The house I live in embraces what Roland Barthes has called “the spectacular pleasures of domestic life”: newspapers, Band-Aids, roast chickens, day lilies, brass polish, old address books, train sets, ski jackets, sheet sets, screw drivers, stamps, soaps, vitamins, constant wireless contact with the world and an evolving cast of people to whom I feel connected by ties of affection and duty. My anti-house says no to all that.

Friday, December 27, 2013

Ito Romo and the Lives of Others

In the 58th in a series of posts on 2013 books entered for The Story Prize, Ito Romo, author of The Border Is Burning (University of New Mexico Press), discusses the origins of a story, why he writes the way he does, and where he does his work.


Author photo: Ricardo Mario
On what triggers an idea for a story:
Most stories usually start with a brief but real-life incident that made an impression on me. In this collection, for instance, there is a story called “Redhead.” Here’s the first couple of paragraphs:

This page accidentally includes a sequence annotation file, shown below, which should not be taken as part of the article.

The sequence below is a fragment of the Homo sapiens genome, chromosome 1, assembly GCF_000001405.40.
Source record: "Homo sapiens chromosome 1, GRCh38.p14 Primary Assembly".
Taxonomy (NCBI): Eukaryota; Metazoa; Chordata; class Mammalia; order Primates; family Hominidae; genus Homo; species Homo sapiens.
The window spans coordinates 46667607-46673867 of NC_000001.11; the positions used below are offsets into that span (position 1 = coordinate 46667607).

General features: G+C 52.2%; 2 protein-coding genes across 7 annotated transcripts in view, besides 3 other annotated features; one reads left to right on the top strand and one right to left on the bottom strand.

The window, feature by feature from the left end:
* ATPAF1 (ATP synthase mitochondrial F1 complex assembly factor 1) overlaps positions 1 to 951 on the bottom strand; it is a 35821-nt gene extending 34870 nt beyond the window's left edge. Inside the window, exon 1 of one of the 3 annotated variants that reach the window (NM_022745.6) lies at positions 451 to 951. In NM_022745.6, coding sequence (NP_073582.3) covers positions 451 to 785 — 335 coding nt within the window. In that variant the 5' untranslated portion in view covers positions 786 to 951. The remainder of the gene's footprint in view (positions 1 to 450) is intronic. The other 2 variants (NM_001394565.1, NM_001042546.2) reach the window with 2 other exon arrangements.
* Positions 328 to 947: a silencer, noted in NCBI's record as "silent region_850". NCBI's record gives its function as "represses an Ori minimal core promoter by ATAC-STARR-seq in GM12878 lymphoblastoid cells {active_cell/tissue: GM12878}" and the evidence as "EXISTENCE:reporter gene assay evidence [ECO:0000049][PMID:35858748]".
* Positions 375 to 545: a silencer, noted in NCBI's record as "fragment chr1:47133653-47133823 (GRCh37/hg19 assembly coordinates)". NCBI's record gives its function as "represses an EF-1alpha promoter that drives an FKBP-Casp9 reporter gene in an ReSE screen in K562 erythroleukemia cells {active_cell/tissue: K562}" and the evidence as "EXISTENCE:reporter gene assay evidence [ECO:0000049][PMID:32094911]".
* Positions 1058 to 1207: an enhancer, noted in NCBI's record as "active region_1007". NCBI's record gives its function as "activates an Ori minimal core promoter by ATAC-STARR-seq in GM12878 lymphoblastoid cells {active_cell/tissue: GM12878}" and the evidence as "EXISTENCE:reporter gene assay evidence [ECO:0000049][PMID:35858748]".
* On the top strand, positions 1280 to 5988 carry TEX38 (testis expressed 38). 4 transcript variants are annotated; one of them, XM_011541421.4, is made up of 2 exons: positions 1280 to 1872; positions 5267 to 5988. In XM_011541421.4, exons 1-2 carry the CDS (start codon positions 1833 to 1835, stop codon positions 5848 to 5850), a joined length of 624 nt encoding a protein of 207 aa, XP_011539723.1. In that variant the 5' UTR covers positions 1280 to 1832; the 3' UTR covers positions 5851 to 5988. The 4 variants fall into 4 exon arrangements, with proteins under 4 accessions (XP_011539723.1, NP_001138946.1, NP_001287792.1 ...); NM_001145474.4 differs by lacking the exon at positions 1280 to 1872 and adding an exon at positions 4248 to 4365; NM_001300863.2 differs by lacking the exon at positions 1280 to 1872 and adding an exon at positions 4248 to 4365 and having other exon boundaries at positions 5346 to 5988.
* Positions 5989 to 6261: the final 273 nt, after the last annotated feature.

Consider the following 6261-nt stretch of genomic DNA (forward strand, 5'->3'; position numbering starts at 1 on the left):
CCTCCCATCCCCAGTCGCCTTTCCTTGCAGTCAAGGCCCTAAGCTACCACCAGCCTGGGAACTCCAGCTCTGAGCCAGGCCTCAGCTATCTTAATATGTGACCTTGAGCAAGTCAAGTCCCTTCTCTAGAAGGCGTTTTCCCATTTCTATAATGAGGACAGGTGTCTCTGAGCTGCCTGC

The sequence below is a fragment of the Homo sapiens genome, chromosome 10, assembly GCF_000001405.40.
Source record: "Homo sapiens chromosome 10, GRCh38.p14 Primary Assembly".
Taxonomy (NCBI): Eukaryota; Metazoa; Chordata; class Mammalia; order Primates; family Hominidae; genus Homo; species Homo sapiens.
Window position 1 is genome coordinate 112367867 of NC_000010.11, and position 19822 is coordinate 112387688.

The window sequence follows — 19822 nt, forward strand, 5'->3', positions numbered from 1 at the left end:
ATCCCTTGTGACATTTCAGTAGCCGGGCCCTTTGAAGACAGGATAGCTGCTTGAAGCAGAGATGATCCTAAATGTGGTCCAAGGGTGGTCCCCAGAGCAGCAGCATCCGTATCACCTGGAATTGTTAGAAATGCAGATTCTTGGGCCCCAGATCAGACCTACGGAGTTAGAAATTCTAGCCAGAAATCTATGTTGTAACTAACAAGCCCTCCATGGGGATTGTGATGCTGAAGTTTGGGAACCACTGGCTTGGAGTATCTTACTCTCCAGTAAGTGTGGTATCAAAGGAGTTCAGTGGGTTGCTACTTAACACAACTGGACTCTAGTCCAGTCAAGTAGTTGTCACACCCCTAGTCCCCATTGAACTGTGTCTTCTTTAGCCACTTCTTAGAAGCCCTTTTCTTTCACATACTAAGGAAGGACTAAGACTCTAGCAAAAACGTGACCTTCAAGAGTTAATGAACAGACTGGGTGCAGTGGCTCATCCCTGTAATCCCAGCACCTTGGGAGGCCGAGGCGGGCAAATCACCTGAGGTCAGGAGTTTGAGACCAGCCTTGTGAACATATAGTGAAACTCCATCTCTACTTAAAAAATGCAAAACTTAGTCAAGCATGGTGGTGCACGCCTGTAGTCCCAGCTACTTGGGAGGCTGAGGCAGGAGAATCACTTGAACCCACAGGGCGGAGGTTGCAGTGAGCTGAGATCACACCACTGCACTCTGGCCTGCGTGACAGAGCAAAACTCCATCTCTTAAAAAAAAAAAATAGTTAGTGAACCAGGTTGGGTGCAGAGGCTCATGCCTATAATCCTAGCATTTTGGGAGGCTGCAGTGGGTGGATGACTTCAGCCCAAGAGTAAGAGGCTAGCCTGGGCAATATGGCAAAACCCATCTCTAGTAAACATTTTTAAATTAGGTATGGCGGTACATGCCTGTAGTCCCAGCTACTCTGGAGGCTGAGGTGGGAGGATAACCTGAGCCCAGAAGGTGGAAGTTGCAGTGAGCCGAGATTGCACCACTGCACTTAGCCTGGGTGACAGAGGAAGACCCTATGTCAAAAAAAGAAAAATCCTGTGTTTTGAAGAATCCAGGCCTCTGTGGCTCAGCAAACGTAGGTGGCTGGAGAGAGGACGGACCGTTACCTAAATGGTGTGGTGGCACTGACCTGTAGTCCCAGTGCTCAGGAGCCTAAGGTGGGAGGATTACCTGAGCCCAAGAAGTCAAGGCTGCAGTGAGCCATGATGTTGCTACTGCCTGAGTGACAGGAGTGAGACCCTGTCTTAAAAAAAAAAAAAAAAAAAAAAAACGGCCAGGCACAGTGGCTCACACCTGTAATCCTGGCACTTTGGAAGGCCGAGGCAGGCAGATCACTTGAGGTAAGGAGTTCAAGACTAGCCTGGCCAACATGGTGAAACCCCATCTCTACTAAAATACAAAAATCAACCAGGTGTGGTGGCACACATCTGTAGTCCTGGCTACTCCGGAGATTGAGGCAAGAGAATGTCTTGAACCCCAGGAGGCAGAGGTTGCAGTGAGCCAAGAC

Her hair caught fire years ago, Christmastime, as she bent over to light a cigarette on the gas stove one night—stinking drunk. It never grew back right after that, patchy and frizzy and uncombable, so she shaved her head with disposable Bic razors in the shower every other morning.   
Since she could choose hair color now, she wore a red wig of real, human hair she found for thirty-five dollars at the Goodwill Thrift Store. It had been combed semi-professionally by women from the Goodwill’s back-to-work program. When she’d first seen it, she held it up in front of her and scrutinized it carefully, her eyesight already beginning to go from old age, then she had slipped it on and stared at herself in the mirror. One of the girls working close to the counter was cleaning out an old chest of drawers someone had donated; she looked at her and said, “That’s real nice, ma’am. Real nice.”
Two years later, she wore it still, though now it was uncombed and wild, kind of like the fire.